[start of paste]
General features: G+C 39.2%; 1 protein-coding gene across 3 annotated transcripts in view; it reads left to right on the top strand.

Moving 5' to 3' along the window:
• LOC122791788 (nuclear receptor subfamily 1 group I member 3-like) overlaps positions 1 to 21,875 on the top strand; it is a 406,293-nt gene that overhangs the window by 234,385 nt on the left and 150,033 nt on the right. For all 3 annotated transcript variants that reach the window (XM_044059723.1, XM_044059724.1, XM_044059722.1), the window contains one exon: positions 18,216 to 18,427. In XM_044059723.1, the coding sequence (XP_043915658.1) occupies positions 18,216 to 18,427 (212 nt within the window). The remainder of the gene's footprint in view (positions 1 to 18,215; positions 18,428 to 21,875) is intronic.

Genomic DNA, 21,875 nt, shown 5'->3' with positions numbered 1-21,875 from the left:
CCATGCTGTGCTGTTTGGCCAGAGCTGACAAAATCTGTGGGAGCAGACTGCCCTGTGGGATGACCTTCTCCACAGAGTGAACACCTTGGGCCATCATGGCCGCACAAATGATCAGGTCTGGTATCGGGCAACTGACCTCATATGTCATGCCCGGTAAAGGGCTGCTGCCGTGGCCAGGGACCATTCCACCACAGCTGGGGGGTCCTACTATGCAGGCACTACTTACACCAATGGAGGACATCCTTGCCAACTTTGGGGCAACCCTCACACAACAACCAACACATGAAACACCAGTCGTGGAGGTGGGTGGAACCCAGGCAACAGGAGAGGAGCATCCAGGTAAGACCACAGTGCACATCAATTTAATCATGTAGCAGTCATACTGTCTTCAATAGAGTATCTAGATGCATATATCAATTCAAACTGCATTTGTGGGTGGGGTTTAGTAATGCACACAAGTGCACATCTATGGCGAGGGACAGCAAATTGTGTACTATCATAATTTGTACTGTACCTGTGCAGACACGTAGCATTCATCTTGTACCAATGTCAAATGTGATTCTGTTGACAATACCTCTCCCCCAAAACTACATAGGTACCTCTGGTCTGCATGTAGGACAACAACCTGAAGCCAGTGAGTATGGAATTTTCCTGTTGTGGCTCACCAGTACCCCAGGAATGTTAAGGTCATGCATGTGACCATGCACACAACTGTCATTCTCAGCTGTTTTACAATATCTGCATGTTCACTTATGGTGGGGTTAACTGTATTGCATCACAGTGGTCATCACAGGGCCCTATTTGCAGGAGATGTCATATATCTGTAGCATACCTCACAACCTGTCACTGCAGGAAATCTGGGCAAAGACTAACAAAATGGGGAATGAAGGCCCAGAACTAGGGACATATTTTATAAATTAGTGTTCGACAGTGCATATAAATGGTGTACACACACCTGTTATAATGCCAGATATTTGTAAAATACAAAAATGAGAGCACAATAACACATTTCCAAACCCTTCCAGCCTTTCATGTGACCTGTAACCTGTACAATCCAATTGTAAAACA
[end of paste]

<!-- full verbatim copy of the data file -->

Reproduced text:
General features: G+C 39.2%; 1 protein-coding gene across 3 annotated transcripts in view; it reads left to right on the top strand.

Moving 5' to 3' along the window:
• LOC122791788 (nuclear receptor subfamily 1 group I member 3-like) overlaps positions 1 to 21,875 on the top strand; it is a 406,293-nt gene that overhangs the window by 234,385 nt on the left and 150,033 nt on the right. For all 3 annotated transcript variants that reach the window (XM_044059723.1, XM_044059724.1, XM_044059722.1), the window contains one exon: positions 18,216 to 18,427. In XM_044059723.1, the coding sequence (XP_043915658.1) occupies positions 18,216 to 18,427 (212 nt within the window). The remainder of the gene's footprint in view (positions 1 to 18,215; positions 18,428 to 21,875) is intronic.

Genomic DNA, 21,875 nt, shown 5'->3' with positions numbered 1-21,875 from the left:
CCATGCTGTGCTGTTTGGCCAGAGCTGACAAAATCTGTGGGAGCAGACTGCCCTGTGGGATGACCTTCTCCACAGAGTGAACACCTTGGGCCATCATGGCCGCACAAATGATCAGGTCTGGTATCGGGCAACTGACCTCATATGTCATGCCCGGTAAAGGGCTGCTGCCGTGGCCAGGGACCATTCCACCACAGCTGGGGGGTCCTACTATGCAGGCACTACTTACACCAATGGAGGACATCCTTGCCAACTTTGGGGCAACCCTCACACAACAACCAACACATGAAACACCAGTCGTGGAGGTGGGTGGAACCCAGGCAACAGGAGAGGAGCATCCAGGTAAGACCACAGTGCACATCAATTTAATCATGTAGCAGTCATACTGTCTTCAATAGAGTATCTAGATGCATATATCAATTCAAACTGCATTTGTGGGTGGGGTTTAGTAATGCACACAAGTGCACATCTATGGCGAGGGACAGCAAATTGTGTACTATCATAATTTGTACTGTACCTGTGCAGACACGTAGCATTCATCTTGTACCAATGTCAAATGTGATTCTGTTGACAATACCTCTCCCCCAAAACTACATAGGTACCTCTGGTCTGCATGTAGGACAACAACCTGAAGCCAGTGAGTATGGAATTTTCCTGTTGTGGCTCACCAGTACCCCAGGAATGTTAAGGTCATGCATGTGACCATGCACACAACTGTCATTCTCAGCTGTTTTACAATATCTGCATGTTCACTTATGGTGGGGTTAACTGTATTGCATCACAGTGGTCATCACAGGGCCCTATTTGCAGGAGATGTCATATATCTGTAGCATACCTCACAACCTGTCACTGCAGGAAATCTGGGCAAAGACTAACAAAATGGGGAATGAAGGCCCAGAACTAGGGACATATTTTATAAATTAGTGTTCGACAGTGCATATAAATGGTGTACACACACCTGTTATAATGCCAGATATTTGTAAAATACAAAAATGAGAGCACAATAACACATTTCCAAACCCTTCCAGCCTTTCATGTGACCTGTAACCTGTACAATCCAATTGTAAAACA